Faculty Feature: Rady Professor Thomas Roemer

Professor Roemer advising student

Thomas Roemer joined the Rady School’s operations faculty from MIT in July 2006. In just three years Professor Roemer has won several teaching awards, from the Rady Full-Time and FlexMBA students, as well as the Graduate Student Association at UC San Diego. Below is an interview with Professor Roemer.

What motivated you to become a professor?

I wish I could say I always had this grand vision of becoming a professor. Instead, growing up, I wanted to be a manager. Driving by large factories, occasionally visiting one, I imagined what it would be like to be responsible for what goes on in there – people in hard hats, lab coats, suits; materials arriving in trucks, boats and trains; pallets of finished goods on conveyor belts, forklifts and automated storage systems. Managers, I thought, would control all these movements as I would move chess pieces on a board. On the less idealistic side, I quite fancied the cars in the executive parking lots.

Consequently, I studied business and engineering (this was Germany after all) and initially turned down several opportunities to earn a Ph.D. I wanted to experience more of the world, moved to the U.S. and, somewhat serendipitously, was soon offered a research position at UC Irvine. Taken by the liveliness of U.S. academia, I eventually enrolled in a Ph.D. program and never looked back.

In retrospect, I think the signs were apparent much earlier. Since early childhood, I have been called “absentminded professor.” I always had an inclination for abstract thought, admired rigorous reasoning and showed little patience for simplistic answers and world views. I started tutoring when I was 12 and have enjoyed teaching ever since. In the end, with this background, it is not surprising that I became a business school professor.

“ Innovation and the creation of socially responsible products and services are where true value is created in an economy. ”

Why did you choose Operations Management?

Obviously, my engineering background, as well as my interest in designing, building, transforming and shipping “things” directly relate to the field of operations. More importantly though, from idea generation through execution and distribution to end of life cycle, operations management focuses on adding value. As a society, we cannot merely be concerned with creating mirages or value perceptions, nor can we limit ourselves to packaging wealth into marketable investment vehicles. I hope that the current economic crisis will help us remember that value creation is at the heart of all economic activity and appreciate the crucial role of operations management in the creation and preservation of value.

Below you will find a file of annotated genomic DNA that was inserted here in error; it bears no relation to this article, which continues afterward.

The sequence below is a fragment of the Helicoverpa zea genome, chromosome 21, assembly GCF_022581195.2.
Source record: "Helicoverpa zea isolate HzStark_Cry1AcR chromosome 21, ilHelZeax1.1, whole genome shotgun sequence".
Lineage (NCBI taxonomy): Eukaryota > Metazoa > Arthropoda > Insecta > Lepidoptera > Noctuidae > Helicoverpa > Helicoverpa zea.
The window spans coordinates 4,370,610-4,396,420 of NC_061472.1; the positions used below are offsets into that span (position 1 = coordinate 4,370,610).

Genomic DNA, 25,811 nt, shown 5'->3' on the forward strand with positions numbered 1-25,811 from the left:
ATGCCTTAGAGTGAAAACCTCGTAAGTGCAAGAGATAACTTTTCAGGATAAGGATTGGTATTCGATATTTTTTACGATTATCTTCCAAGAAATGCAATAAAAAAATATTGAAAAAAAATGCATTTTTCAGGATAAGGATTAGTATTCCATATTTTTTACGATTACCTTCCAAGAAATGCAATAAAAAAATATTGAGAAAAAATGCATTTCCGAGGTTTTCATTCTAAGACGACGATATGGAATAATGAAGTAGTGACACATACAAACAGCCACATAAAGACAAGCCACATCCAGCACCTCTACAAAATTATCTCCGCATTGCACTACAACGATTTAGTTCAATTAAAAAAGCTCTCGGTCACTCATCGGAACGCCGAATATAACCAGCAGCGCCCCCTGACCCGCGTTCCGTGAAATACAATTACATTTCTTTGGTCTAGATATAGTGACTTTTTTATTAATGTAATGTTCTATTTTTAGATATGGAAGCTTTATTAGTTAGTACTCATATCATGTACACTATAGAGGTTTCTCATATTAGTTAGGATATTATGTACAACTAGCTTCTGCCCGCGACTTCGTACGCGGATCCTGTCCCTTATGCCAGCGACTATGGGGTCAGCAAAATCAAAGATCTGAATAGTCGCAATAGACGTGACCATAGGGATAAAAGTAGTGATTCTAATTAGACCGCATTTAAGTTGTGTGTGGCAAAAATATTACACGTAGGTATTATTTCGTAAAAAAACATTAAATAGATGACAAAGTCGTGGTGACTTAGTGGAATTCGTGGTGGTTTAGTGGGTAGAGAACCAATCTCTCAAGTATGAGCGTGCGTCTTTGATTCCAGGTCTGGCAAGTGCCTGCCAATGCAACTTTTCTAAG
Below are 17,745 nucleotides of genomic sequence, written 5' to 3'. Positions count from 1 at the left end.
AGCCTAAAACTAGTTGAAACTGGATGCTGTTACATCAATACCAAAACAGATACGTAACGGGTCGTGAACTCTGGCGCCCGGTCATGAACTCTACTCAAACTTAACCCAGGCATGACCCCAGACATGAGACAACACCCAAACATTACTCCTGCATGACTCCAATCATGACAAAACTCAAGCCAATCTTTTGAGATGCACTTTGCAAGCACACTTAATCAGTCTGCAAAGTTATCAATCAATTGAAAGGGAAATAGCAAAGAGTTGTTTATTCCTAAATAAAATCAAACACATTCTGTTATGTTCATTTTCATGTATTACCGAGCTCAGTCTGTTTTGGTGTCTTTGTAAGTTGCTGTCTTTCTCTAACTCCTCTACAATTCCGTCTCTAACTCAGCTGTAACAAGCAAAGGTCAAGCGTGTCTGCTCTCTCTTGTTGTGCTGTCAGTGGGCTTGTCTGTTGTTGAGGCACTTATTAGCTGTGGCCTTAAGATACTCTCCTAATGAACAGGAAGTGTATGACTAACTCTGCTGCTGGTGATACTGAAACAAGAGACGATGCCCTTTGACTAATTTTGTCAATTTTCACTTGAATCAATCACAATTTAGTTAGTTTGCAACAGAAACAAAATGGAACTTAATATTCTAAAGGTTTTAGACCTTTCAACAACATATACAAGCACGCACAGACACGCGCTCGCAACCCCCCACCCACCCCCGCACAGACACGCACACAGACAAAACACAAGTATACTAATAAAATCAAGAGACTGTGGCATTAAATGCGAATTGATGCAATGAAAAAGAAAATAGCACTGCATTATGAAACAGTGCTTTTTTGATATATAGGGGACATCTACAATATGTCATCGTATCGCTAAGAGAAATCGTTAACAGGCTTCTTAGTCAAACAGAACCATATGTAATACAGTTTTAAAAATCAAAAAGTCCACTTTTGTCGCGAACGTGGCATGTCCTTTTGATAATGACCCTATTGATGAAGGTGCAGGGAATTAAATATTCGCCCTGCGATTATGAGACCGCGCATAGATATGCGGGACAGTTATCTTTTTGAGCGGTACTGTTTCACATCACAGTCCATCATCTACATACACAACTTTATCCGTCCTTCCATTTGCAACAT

How does your research and teaching contribute to the Rady School's mission of educating leaders for innovation-driven organizations?

The Rady School’s mission is crucial for the school. We are embedded in a local economy that is largely driven by innovation, perhaps more so than any other in the country. This means responsibilities, as well as tremendous opportunities. I personally was very attracted to the school’s mission statement and it was one of the reasons I joined the Rady School.

Innovation and the creation of socially responsible products and services are where true value is created in an economy. We cannot simply rely on highly or perhaps �ber-efficient financial markets to create value, but must continuously improve the process of innovation itself. This is one of the key tenets of my research, which has helped companies streamline their product development processes, manage their information flows and reduce time to market.

Students at the Rady School embrace leadership in innovation. For example, I recently worked with a Lab to Market team, trying to develop a new breast cancer drug based on research conducted at UC San Diego. Building on their impressive backgrounds including science and law, the students skillfully applied their Rady toolkit to drive this innovation forward and bring it closer to the patient.

However, perhaps the key adjective in our mission statement is ethical. It is not sufficient to merely include this in the mission statement; instead we must actively meet the challenge and address ethics in the classroom and beyond. To that end, I initiated an “ethics study group” that meets monthly to discuss the works of the world’s great thinkers such as Aristotle, Confucius, Hume, Kant and Sartre. I am confident that this experience helps us better frame ethical questions, discover and articulate our own moral positions and act accordingly and consistently. Personally, this has been a tremendously rewarding experience, which has further increased my respect and trust in our students’ future as thoughtful and effective leaders.

What can students expect in your class(es)?

Rigor. I think many students are initially surprised to see how fast paced and rigorous my classes are. But they are perhaps even more surprised when they realize that I consider rigorous thinking simply as a necessary building block and not as a means to its own end. I am more interested in how rigorous analysis is used to derive at decisions and emphasize effective communication. As a result of this combination, I believe most students leave my class with a sense of accomplishment and the confidence to apply the concepts outside the classroom.

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